The US equity market has witnessed a lot of volatility during last week. The trade war with China has weighed on all the three major indices: S&P 500 lost 1.38%, Nasdaq and Dow Jones scored -2.10% and -0.71% respectively.

On Monday, the slide of some big Tech firms led the Nasdaq to lead losses. Amazon shares lost 5.21% on the day as President Trump criticised the company and promised some measures to help retail stores. Tesla lost 5.12% too, as fears over the delay in Model 3 deliveries.

On Thursday, Trump instructed the US Representative office to consider an additional tariff on $100 billion on Chinese imports, bringing total tariffs to a total of $150 billion of products. That would put China in an awkward position, as total US exports to China are just $115 bn, so that China could not fully retaliate on that front. However, all three major indices lost over 2% on Friday.

Non-farm payrolls figure was also published, which showed a job growth to six-moths low (103,000 jobs added vs 185,000 expected) and unemployment steady at 4.1%. The US dollar strengthened 0.32% against EUR (EURUSD at 1.2281) while losing 0.53% to GBP (USD GBP at 0.7096). Finally, the yield on 10-year Treasuries increased to 2.77%, but fell on Friday as many investors sold equities to buy safer assets like bonds and gold. It is worth mentioning that on Friday, the S&P 500 index closed below the 200-moving average.


This week several indicators were released in the eurozone. Eurostat released the unemployment data for March, which indicated an 8.5% unemployment rate in the eurozone, the lowest since the financial crisis and 0.1% below the 8.6% forecast, and the inflation rate for the month, which, while still below the ECB target, increased to 1.4%, compared to the 1.1% of the previous year in the same month. Finally, the eurozone manufacturing PMI for march was released by HIS Markit, with a value of 56.6, lower than the 58.6 of February and setting a low for the 15-month period, a quite significant decline.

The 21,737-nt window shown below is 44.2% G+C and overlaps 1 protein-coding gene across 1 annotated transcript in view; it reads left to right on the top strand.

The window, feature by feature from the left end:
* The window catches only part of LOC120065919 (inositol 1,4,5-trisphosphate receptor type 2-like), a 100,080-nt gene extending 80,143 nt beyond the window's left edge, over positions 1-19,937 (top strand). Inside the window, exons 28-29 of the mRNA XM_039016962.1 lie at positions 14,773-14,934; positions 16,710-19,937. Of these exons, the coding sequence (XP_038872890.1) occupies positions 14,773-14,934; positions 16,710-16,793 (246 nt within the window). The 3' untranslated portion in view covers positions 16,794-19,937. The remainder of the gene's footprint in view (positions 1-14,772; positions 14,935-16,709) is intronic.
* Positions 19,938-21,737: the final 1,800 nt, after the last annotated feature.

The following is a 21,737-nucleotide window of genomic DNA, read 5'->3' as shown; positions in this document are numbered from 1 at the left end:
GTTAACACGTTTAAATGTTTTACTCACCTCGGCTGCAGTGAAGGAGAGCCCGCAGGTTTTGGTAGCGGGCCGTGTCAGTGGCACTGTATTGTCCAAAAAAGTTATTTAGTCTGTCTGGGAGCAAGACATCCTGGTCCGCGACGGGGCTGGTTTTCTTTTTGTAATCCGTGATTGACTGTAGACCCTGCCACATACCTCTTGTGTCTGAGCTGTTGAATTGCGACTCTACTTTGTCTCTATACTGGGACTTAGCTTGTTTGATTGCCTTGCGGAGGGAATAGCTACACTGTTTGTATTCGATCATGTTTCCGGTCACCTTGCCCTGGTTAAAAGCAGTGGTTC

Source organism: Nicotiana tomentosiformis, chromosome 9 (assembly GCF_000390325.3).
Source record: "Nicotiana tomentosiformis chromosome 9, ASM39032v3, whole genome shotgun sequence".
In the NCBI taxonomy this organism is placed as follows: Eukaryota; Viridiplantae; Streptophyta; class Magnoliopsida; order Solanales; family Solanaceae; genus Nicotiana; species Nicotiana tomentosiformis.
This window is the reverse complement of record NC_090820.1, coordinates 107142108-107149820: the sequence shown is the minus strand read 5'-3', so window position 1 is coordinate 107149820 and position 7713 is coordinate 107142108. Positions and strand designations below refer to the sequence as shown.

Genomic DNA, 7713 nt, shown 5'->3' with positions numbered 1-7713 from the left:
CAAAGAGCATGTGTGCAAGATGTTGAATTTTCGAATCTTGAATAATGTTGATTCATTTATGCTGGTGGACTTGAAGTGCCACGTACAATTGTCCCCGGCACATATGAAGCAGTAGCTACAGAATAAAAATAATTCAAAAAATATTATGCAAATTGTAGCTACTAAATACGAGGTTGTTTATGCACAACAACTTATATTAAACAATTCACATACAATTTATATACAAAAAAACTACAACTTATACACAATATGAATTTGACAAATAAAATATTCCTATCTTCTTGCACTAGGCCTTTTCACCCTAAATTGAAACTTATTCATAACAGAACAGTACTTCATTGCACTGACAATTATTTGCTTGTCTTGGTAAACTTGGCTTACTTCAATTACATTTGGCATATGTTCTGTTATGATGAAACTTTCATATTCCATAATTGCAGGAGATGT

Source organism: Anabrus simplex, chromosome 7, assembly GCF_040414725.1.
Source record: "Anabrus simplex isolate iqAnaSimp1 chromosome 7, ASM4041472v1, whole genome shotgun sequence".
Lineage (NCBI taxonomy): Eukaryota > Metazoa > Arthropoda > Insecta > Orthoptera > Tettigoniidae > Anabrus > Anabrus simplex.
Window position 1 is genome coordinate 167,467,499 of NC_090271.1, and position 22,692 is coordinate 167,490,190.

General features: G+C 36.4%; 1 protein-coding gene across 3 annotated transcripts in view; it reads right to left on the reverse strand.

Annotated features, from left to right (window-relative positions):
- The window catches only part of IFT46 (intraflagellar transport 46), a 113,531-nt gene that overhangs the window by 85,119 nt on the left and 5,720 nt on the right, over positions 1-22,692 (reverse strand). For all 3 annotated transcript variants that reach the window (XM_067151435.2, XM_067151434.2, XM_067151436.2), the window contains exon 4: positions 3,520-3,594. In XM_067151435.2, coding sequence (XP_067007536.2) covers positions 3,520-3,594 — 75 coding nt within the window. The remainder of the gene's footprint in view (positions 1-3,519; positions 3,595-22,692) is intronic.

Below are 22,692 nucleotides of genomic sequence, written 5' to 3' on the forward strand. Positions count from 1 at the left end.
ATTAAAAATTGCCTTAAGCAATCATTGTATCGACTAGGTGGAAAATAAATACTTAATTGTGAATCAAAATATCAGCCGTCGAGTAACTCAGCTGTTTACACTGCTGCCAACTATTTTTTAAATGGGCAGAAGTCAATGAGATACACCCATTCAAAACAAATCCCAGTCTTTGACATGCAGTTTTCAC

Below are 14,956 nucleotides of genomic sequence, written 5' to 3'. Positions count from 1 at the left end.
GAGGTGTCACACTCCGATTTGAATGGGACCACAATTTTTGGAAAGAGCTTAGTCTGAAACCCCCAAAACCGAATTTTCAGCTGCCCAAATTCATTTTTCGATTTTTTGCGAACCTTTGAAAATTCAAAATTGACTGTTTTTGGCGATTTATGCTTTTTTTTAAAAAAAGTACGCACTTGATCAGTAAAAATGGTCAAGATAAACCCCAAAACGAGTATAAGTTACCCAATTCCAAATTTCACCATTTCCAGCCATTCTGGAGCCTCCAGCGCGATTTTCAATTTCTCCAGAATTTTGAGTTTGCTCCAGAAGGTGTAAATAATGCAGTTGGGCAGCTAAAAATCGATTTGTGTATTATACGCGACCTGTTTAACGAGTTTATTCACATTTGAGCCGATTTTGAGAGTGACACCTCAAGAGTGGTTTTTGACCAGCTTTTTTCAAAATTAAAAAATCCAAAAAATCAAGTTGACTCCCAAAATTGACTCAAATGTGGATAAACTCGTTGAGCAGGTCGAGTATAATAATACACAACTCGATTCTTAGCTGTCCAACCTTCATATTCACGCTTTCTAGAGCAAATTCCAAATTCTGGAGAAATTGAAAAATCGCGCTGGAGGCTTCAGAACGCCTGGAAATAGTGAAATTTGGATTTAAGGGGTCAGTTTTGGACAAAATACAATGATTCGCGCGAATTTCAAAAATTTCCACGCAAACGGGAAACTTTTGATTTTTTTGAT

Continuing sessions of overall volatile trading, despite dipping on Friday due to the escalation of the “trade war” stance between the United States and China, major equity indexes closed positively (DAX 30 +1.99%, FTSE MIB +1.86%, CAC 40 +2.06%, Euro Stoxx 50 +1.83%), all continuing a two-week positive trend, but still below their monthly highs.

At the same time in the bond market most countries treasury yields in the eurozone spiked on Thursday due to the relatively high inflation rate reported the 4th of April, before reverting to their previous level (10Y bunds spiked at 0.524% on Thursday before falling back at 0.497%, while French 10Y bond yields closed at 0.736%, and Italian 10Y bonds closed at 1.786%, with a slightly less strong basis point change compared to Germany). Overall treasuries remained fairly stable during the weekly period, with non-significant changes in yields.

The EUR/USD and EUR/GDP couple, continued to diminish in value over the week, respectively by -0.34% and -0.82%, continuing the monthly euro relative depreciation trend.

Finally, several events are happening in the eurozone from a political standpoint: In Italy uncertainty continues to permeate concerning how will the government be formed: unexpectedly “good” or “bad” scenarios remain a possibility for the markets. In France a big railway strike has started as workers fight a recent reform proposed by president Macron to increase competition in transportation: if an agreement is not reached, minor, but significant economic disruption could be expected in the country, especially in tourism and tourism related industries.


Over the past weeks, the major news for the UK economy was a breakthrough in the Brexit negotiations when a transitional trade deal was agreed on 19th March. This deal provides for another 20-month-long transition period, during which Britain will stay in the single market and customs union after it leaves the EU in March 2019. During this period, the UK will have the time to negotiate and sign new free trade agreements with the EU. Despite heavy criticism throughout the past weeks, the deal has resolved some uncertainty in the markets.